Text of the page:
Update for PWP Subnetwork webpages 25.05.2020
Just announced: next live event of the PWP subnetwork
We are pleased to announce that our next event will be on Thursday 25th June 2020 from 4.00 - 5.30pm:
90mins Webinar with Q+A
Please follow this link to book via Eventbrite
WEBINAR - Research Expanding Horizons: Building on the Success of the Psychological Wellbeing Practitioner Role
We are delighted that Professor Paul Farrand of Exeter University (Cedar) has accepted our invitation to follow up the very stimulating presentation he made at our launch event in January, with a further talk focusing on some of the LICBT research projects he has been involved in recently. The webinar will be introduced by Dr Adrian Whittington of PPN South East. This will make up the first 60 minutes of the event and will be followed by a 30 minute Q & A session convened by the PWP SubNW. You will be sent a link to this online event upon confirmation of your place.
Paul has provided the following abstract of his presentation:
Research Expanding Horizons: Building on the Success of the Psychological Wellbeing Practitioner Role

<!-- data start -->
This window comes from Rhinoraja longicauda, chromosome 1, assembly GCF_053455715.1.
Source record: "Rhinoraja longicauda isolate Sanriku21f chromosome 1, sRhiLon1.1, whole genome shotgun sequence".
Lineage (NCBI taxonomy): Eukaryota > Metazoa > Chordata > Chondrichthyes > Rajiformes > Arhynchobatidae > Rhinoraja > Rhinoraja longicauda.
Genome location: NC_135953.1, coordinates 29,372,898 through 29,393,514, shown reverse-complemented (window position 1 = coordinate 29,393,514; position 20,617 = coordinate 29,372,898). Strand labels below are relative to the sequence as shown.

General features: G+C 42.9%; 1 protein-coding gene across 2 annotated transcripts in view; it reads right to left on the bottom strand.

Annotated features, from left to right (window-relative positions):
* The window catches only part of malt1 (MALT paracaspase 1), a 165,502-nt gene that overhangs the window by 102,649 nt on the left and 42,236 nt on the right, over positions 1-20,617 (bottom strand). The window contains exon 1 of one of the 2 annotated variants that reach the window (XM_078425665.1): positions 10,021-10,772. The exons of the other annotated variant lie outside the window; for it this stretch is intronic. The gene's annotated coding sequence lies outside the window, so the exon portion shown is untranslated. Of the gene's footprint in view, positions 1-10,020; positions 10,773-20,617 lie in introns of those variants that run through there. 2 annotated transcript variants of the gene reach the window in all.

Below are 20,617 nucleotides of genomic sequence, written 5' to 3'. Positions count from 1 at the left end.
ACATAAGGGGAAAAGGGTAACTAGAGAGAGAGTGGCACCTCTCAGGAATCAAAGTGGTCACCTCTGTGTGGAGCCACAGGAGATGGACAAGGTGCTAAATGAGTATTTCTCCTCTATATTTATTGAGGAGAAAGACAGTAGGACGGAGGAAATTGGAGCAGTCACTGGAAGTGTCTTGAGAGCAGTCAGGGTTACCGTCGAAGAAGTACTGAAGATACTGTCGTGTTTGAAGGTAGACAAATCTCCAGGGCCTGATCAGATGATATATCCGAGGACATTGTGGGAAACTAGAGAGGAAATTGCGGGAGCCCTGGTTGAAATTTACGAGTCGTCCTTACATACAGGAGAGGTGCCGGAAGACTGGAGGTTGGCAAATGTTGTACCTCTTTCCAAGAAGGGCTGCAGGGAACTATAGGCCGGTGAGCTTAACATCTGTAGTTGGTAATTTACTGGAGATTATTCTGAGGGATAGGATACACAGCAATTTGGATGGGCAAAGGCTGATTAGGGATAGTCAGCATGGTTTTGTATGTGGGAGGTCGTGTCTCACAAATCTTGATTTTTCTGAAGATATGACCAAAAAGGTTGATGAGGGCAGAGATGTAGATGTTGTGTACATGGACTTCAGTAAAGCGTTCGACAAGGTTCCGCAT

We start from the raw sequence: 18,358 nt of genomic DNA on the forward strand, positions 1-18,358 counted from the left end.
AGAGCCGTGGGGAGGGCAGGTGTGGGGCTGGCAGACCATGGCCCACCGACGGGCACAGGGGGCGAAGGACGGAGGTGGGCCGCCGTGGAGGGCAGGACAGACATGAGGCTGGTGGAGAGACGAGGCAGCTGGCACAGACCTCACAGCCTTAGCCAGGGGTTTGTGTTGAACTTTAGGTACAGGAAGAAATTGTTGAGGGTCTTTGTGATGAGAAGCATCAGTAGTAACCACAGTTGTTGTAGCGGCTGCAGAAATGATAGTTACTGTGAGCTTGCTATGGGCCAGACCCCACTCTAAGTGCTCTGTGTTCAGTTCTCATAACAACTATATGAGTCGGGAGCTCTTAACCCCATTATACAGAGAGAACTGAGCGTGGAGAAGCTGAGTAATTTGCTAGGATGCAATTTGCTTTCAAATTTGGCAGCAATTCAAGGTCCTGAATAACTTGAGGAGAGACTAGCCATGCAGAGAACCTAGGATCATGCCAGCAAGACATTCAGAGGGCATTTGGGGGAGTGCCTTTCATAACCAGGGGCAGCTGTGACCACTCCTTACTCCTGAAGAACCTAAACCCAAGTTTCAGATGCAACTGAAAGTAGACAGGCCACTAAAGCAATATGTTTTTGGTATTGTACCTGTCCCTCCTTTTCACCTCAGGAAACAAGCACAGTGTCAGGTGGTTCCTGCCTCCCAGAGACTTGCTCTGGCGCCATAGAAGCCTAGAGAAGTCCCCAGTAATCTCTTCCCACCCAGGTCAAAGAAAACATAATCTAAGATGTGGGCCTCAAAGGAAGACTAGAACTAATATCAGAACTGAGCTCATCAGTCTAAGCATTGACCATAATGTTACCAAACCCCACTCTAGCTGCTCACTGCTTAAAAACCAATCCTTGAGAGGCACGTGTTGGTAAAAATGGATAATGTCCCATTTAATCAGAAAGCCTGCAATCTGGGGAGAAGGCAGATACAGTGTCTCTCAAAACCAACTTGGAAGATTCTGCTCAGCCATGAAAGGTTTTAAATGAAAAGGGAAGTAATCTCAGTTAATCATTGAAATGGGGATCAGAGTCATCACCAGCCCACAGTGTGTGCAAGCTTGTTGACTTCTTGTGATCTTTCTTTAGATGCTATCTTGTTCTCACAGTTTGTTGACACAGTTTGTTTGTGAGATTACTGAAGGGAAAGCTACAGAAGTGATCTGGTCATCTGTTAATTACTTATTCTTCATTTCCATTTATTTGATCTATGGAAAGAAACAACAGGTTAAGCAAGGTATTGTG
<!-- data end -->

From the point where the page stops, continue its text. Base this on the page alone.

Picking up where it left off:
Professor Paul Farrand, CEDAR; Psychology, University of Exeter.
The Psychological Wellbeing Practitioner role working at Step 2 of a stepped care service delivery model represents an innovation in the delivery of evidence based psychological therapies that has gained worldwide interest. After several years of consolidation, the PWP role has demonstrated itself to be invaluable, enabling the IAPT programme to achieve ambitious targets set with respect to access and recovery. Consequently, research is now exploring ways in which the PWP role can continue to contribute to evidence-based practice whilst expanding the range of ways in which the role can be employed whilst maintaining its focus on low-intensity CBT. This presentation will highlight a number of research studies to explore ways in which the role may develop in the future. PROMOTE presents the role that PWPs may have in supporting informal carers to support a low intensity behavioural activation intervention for the treatment of depression in people with mild dementia. Adapting LICBT interventions and clinical practice to accommodate and improve access for Armed Forces Veterans are explored in HIDDEN WOUNDS. Combining behavioural activation with physical activity promotion to reduce relapse and improve physical health outcomes are examined in BAcPAc. Overviewing these research programmes will hopefully inform discussions about potential ways in which the PWP role and low-intensity CBT could develop and go from strength to strength.
In the meantime, our committee met again recently and is making progress with a formal adoption of Terms of Reference and a wider and more structured committee, to enable the Subnetwork to plan the most interesting programme of events possible for its growing membership.